Escape the Cocoons

Common advice for museum storage once included wrapping all artifacts in archival tissue and then placing them in archival boxes. This method of storage not only limits access for both staff and researchers but it also poses several dangers to the artifacts inside the cocoons.

  • Collection inventories should be conducted periodically, necessitating periodic unwrapping and rewrapping of each object. This level of handling, without the artifact’s visibility, heightens the risk of mechanical damage to the artifact.
  • Depending on void space left in a box, staff may stack multiple cocoons in one box with the idea that the tissue will provide sufficient padding for each object. Overtime, however, the tissue compresses and many collections objects, such as baskets and dolls, can suffer from the pressure of other artifacts.
  • Problems resulting from insect infestation, inherent vices, or failing joints can occur and will not be visible during regular inspections of the storage areas.

Layers of wrapping are still important for object transport, but for the above reasons, conservators have moved away from the cocoon as appropriate for long-term storage.  Tissue and other padding materials such as stockinette, batting, and ethafoam are still necessary to support and cushion the bases of some artifacts and for interleaving textiles.  Most 3-dimensional artifacts, however, do not need to be wrapped and boxed.  Enameled metal cases with buffered gaskets are ideal for artifact storage. These are available with windows so that much of the collection inside the case is visible. Unfortunately, the cost of case storage systems is prohibitive for most history museums. Boxes, then, are still important as both supports and RH buffers for most collection materials.  In order to increase access to boxed artifact storage, try one or more of the following:


  1.  inventory lists, along with thumbnail photos, documenting each artifact a box contains
  2.  interior trays to support multiple layers of smaller artifacts
  3. mylar windows
  4. side-opening boxes

The custom-made side-opening box allows inspection of a boxed, shelved object and eliminates the need to move the box on and off a shelf and lift the artifact out to inspect. If the artifact must be removed, a side opening allows better hand guidance for removal. This method is especially appropriate for fragile artifacts such as baskets.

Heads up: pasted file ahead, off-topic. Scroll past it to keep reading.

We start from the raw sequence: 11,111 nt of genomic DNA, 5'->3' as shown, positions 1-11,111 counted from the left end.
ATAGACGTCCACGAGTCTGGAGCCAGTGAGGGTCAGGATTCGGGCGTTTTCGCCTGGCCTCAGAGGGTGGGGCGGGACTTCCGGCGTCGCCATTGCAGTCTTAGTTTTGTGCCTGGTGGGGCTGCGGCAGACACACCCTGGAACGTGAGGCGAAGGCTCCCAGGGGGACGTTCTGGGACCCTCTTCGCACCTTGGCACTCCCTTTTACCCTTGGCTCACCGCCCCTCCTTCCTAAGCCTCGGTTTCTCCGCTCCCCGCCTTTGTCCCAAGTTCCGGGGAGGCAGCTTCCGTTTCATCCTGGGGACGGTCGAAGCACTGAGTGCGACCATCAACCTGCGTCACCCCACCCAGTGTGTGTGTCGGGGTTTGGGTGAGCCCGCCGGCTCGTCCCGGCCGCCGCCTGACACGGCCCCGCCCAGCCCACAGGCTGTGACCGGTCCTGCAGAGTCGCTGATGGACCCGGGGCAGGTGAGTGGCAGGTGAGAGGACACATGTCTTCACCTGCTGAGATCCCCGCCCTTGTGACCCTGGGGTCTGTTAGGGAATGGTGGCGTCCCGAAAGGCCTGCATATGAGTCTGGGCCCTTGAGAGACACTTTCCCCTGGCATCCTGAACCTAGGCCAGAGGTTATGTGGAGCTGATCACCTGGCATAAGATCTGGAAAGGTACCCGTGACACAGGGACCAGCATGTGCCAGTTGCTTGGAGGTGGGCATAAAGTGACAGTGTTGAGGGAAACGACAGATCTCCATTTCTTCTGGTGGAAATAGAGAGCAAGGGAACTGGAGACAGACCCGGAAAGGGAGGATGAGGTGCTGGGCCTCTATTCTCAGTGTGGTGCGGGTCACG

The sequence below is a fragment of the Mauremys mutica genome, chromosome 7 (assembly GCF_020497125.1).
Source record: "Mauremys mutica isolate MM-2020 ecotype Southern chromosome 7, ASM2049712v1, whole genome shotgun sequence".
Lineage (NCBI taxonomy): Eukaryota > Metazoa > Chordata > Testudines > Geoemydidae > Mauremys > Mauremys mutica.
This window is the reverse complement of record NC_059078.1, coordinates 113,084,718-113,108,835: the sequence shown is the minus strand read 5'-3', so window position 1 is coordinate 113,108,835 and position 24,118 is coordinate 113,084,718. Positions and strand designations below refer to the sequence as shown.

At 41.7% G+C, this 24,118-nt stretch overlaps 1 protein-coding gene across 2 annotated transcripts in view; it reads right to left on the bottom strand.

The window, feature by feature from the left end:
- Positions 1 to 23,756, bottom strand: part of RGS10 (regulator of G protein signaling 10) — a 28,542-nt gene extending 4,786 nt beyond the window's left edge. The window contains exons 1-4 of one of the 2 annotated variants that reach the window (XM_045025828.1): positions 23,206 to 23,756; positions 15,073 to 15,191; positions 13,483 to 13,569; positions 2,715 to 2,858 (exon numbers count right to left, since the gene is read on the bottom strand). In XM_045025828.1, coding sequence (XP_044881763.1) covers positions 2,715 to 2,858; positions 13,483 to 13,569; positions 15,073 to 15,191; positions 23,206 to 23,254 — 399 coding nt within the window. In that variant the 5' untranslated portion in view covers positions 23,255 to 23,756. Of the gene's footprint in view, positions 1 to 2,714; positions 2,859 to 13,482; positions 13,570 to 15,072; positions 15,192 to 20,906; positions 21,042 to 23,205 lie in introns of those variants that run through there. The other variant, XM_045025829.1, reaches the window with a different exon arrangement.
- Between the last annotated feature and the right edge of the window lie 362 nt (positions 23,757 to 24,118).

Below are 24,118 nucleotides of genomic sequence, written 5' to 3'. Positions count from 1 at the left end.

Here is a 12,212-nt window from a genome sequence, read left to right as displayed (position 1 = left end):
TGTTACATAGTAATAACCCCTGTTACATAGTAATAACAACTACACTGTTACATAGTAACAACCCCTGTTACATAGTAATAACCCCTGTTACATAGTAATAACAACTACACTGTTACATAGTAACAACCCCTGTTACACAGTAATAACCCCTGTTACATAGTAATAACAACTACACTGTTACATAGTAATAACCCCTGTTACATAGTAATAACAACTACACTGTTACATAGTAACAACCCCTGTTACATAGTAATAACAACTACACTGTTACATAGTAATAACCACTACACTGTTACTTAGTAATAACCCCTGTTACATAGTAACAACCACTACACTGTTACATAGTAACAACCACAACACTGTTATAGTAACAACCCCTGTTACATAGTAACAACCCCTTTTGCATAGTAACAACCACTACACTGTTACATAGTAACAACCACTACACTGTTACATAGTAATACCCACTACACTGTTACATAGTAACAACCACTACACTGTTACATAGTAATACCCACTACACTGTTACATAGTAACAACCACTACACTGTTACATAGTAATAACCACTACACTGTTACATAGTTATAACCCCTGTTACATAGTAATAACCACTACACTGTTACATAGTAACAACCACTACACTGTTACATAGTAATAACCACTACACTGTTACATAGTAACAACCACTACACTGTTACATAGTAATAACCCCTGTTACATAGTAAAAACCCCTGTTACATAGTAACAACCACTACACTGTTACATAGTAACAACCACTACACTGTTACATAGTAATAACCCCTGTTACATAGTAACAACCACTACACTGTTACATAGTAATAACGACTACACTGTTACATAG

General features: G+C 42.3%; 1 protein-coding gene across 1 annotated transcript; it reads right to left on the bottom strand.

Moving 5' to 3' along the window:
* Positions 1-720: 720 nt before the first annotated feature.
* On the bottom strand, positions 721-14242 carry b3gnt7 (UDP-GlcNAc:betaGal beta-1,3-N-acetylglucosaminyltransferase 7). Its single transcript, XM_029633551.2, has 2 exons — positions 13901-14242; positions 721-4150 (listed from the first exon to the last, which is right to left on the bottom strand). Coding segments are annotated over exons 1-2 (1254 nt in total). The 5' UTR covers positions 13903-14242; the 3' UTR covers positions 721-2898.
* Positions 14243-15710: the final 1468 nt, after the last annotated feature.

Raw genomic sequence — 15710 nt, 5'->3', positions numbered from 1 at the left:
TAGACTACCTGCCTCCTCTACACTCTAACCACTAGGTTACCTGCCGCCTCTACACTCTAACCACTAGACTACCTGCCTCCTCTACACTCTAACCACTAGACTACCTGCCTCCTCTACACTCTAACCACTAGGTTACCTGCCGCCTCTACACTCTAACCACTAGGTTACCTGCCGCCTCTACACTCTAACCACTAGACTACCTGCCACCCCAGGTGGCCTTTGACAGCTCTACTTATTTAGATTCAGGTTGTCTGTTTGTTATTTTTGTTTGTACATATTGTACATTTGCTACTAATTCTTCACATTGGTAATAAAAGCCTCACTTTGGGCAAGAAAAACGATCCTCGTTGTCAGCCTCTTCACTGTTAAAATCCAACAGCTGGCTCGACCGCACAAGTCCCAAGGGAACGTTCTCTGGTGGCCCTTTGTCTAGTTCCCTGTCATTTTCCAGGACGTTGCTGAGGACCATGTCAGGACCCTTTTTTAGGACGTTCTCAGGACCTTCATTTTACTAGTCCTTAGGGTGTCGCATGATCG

While both interior trays and boxes with mylar windows are available from prominent conservation suppliers, both can be custom-made according to your collection needs. Anne Lane, a skilled collections manager, is well versed at building custom housing for artifacts. She graciously shares her expertise across the state and beyond and will be conducting a box-making workshop for C2C at the Charlotte Museum of History on February 27, 2012. Consider joining us then and learning these important preservation and access techniques.

Once you have worked out ways to make more of your boxed collection accessible, you can begin to strategize collections outreach opportunities in your storage area. Some museums have had success with special tours of storage. If all collections are cocooned, however, there is not much to tour. With increased access, staff and visitors alike can learn even more about your institution’s collection.


About collectionsconversations

This blog will contain posts from the C2C project staff on a variety of topics related to collections care and disaster preparedness. Enjoy the posts and let us know if you would like additional information or have a topic you would like for us to address.

Posted on January 20, 2012, in collections access, collections care, collections management, Connecting to Collections, public programs, storage, workshops and tagged , , , , . Bookmark the permalink. Leave a comment.

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